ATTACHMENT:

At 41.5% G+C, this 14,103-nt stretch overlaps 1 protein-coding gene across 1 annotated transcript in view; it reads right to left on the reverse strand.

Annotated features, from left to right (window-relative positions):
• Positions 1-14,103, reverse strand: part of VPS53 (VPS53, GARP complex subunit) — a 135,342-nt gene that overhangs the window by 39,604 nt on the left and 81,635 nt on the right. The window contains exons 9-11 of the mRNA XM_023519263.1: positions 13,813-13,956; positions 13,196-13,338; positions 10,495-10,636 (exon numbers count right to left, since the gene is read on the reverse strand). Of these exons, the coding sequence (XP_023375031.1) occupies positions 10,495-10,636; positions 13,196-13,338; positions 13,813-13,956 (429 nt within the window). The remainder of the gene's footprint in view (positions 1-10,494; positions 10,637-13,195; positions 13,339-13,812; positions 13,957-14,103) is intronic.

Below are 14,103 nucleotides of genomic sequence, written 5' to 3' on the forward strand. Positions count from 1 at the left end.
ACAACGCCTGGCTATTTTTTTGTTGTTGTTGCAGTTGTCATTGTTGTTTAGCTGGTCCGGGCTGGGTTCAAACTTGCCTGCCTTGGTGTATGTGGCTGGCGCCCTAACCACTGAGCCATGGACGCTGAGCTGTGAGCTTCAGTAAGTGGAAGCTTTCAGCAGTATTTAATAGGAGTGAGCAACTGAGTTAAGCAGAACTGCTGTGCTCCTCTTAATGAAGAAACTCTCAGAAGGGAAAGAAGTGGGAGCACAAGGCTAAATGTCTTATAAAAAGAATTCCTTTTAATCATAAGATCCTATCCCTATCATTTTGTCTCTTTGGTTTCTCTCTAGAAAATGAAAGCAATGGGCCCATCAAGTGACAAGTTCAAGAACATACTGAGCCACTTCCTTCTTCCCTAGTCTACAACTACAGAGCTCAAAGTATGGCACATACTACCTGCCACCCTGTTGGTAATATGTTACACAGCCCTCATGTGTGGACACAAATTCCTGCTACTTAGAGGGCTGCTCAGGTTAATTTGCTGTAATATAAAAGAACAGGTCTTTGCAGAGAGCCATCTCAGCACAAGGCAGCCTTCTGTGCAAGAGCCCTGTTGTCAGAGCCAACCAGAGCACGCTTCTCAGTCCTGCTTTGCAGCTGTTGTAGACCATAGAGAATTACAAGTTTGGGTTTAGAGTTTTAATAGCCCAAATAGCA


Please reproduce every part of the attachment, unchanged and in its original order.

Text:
At 41.5% G+C, this 14,103-nt stretch overlaps 1 protein-coding gene across 1 annotated transcript in view; it reads right to left on the reverse strand.

Annotated features, from left to right (window-relative positions):
• Positions 1-14,103, reverse strand: part of VPS53 (VPS53, GARP complex subunit) — a 135,342-nt gene that overhangs the window by 39,604 nt on the left and 81,635 nt on the right. The window contains exons 9-11 of the mRNA XM_023519263.1: positions 13,813-13,956; positions 13,196-13,338; positions 10,495-10,636 (exon numbers count right to left, since the gene is read on the reverse strand). Of these exons, the coding sequence (XP_023375031.1) occupies positions 10,495-10,636; positions 13,196-13,338; positions 13,813-13,956 (429 nt within the window). The remainder of the gene's footprint in view (positions 1-10,494; positions 10,637-13,195; positions 13,339-13,812; positions 13,957-14,103) is intronic.

Below are 14,103 nucleotides of genomic sequence, written 5' to 3' on the forward strand. Positions count from 1 at the left end.
ACAACGCCTGGCTATTTTTTTGTTGTTGTTGCAGTTGTCATTGTTGTTTAGCTGGTCCGGGCTGGGTTCAAACTTGCCTGCCTTGGTGTATGTGGCTGGCGCCCTAACCACTGAGCCATGGACGCTGAGCTGTGAGCTTCAGTAAGTGGAAGCTTTCAGCAGTATTTAATAGGAGTGAGCAACTGAGTTAAGCAGAACTGCTGTGCTCCTCTTAATGAAGAAACTCTCAGAAGGGAAAGAAGTGGGAGCACAAGGCTAAATGTCTTATAAAAAGAATTCCTTTTAATCATAAGATCCTATCCCTATCATTTTGTCTCTTTGGTTTCTCTCTAGAAAATGAAAGCAATGGGCCCATCAAGTGACAAGTTCAAGAACATACTGAGCCACTTCCTTCTTCCCTAGTCTACAACTACAGAGCTCAAAGTATGGCACATACTACCTGCCACCCTGTTGGTAATATGTTACACAGCCCTCATGTGTGGACACAAATTCCTGCTACTTAGAGGGCTGCTCAGGTTAATTTGCTGTAATATAAAAGAACAGGTCTTTGCAGAGAGCCATCTCAGCACAAGGCAGCCTTCTGTGCAAGAGCCCTGTTGTCAGAGCCAACCAGAGCACGCTTCTCAGTCCTGCTTTGCAGCTGTTGTAGACCATAGAGAATTACAAGTTTGGGTTTAGAGTTTTAATAGCCCAAATAGCA